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How and where to solder feeder wire on Finetracks


disturbman

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Very stupid question. I tried to solder a feeder wire on the rail joint of a piece of Finetrack but the solder don't want to adhere to the joint. So my question is, what should I do?

 

By the way, I didn't use flux since I don't have any right now. Does it make a real difference?

 

Maybe the joint is not the right place to solder a wire but I don't know where else I could try...  ???

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I don't have any Finetrack, but I think FineTrack has seperate track and ballast joiners - are the track joiners the same shape and design as Atlas/Peco rail joiners? If so you could replace those joiners you want to solder with the Atlas/Peco metal alloy joiners, which pose no problem with soldering (I don't know if this would cause a problem with the joiners not matching the color of the rails, though if you weather the rails it wouldn't be a problem).

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CaptOblivious

Flux could make a real difference. Likely they had a layer of corrosion just from being exposed to the air. Try a little liquid flux and see what happens.

 

Martijn has had success soldering to the tiny bits of rail you can see if you flip the track over, but that requires patience and a tiny needle of a soldering iron. Also a willingness to melt some pieces of track while learning the technique.

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CaptOblivious

I don't have any Finetrack, but I think FineTrack has seperate track and ballast joiners - are the track joiners the same shape and design as Atlas/Peco rail joiners? If so you could replace those joiners you want to solder with the Atlas/Peco metal alloy joiners, which pose no problem with soldering (I don't know if this would cause a problem with the joiners not matching the color of the rails, though if you weather the rails it wouldn't be a problem).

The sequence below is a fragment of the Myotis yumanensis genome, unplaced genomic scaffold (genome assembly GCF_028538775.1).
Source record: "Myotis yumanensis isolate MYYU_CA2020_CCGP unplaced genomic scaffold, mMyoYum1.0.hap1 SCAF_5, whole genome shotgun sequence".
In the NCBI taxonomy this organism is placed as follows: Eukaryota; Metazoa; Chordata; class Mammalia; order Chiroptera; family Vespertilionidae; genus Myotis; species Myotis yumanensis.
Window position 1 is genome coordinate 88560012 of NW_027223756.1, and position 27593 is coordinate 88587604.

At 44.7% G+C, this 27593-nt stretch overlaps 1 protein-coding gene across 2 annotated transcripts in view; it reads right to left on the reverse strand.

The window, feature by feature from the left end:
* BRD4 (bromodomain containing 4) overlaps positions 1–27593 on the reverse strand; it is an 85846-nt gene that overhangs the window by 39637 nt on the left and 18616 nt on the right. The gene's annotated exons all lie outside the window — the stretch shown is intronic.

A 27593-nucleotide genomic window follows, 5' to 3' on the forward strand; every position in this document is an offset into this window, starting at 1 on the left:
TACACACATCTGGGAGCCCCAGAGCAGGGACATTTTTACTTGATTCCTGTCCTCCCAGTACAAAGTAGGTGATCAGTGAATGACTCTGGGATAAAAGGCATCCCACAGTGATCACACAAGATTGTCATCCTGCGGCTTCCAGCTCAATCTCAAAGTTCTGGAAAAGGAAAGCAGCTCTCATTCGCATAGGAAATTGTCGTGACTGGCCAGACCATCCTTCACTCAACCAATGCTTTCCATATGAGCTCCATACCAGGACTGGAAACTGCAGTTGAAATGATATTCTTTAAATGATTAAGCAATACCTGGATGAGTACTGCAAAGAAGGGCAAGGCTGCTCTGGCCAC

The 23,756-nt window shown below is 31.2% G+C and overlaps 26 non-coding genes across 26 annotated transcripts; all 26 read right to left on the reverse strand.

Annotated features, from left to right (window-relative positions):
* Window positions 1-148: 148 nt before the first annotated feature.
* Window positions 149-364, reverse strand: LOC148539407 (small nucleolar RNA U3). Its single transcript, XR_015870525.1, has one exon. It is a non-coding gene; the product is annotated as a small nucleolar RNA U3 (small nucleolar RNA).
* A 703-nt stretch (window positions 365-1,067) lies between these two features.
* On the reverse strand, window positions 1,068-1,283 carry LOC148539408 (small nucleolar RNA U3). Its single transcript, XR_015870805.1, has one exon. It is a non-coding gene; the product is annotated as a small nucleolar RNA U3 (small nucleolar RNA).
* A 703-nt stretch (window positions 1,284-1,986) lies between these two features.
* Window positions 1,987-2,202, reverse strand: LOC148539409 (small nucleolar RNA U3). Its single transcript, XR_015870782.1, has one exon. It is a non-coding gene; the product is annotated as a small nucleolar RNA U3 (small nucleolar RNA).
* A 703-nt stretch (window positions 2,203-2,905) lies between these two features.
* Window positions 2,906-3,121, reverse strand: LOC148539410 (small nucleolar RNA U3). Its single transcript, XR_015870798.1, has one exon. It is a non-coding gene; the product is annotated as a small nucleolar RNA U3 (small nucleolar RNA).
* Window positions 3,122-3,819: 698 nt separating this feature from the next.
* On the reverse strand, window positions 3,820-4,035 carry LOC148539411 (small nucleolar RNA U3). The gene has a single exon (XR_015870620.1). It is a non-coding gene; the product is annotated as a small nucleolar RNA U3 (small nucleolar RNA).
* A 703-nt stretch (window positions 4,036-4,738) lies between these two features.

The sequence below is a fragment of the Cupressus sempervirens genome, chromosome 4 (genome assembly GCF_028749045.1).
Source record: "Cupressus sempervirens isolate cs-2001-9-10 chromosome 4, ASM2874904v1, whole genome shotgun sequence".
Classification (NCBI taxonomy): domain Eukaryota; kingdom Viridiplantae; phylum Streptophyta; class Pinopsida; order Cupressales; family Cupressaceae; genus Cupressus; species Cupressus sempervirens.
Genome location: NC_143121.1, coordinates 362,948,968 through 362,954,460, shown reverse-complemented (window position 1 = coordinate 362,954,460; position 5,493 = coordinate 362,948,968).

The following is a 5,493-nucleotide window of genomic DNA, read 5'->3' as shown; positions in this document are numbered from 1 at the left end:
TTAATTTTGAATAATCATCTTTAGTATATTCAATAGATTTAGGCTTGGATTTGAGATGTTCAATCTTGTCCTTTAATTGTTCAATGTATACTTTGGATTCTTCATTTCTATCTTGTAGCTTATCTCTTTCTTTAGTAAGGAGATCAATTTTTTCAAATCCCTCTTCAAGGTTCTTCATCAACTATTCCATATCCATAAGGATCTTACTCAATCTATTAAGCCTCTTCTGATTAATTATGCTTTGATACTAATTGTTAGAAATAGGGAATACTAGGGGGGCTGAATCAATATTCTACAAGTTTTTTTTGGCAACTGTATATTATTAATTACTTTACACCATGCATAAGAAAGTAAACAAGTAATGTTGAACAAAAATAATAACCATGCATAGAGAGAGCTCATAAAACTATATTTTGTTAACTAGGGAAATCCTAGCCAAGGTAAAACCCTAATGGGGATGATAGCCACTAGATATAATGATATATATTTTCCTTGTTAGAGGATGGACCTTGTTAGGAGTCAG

A pretty good thought! They are compatible. The Tomix joiners have a small bump on the bottom that fits to a detent in the plastic to hold it in place (dunno if the Atlas joiners have that too).

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Martijn has had success soldering to the tiny bits of rail you can see if you flip the track over, but that requires patience and a tiny needle of a soldering iron. Also a willingness to melt some pieces of track while learning the technique.

 

That was one of my thoughts since Kato ballast has the same feature, but the part where you melt the plastic because of how small the gap is made me discard the idea as impractical. Impressive that Martijn has a fine enough needle and a steady enough hand to do it.

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Martijn Meerts

Martijn has had success soldering to the tiny bits of rail you can see if you flip the track over, but that requires patience and a tiny needle of a soldering iron. Also a willingness to melt some pieces of track while learning the technique.

 

That was one of my thoughts since Kato ballast has the same feature, but the part where you melt the plastic because of how small the gap is made me discard the idea as impractical. Impressive that Martijn has a fine enough needle and a steady enough hand to do it.

 

Actually, I managed to solder them with a fairly standard soldering iron. I have a much better and smaller one these days, but I haven't tried soldering wires to Fine Track with that one yet.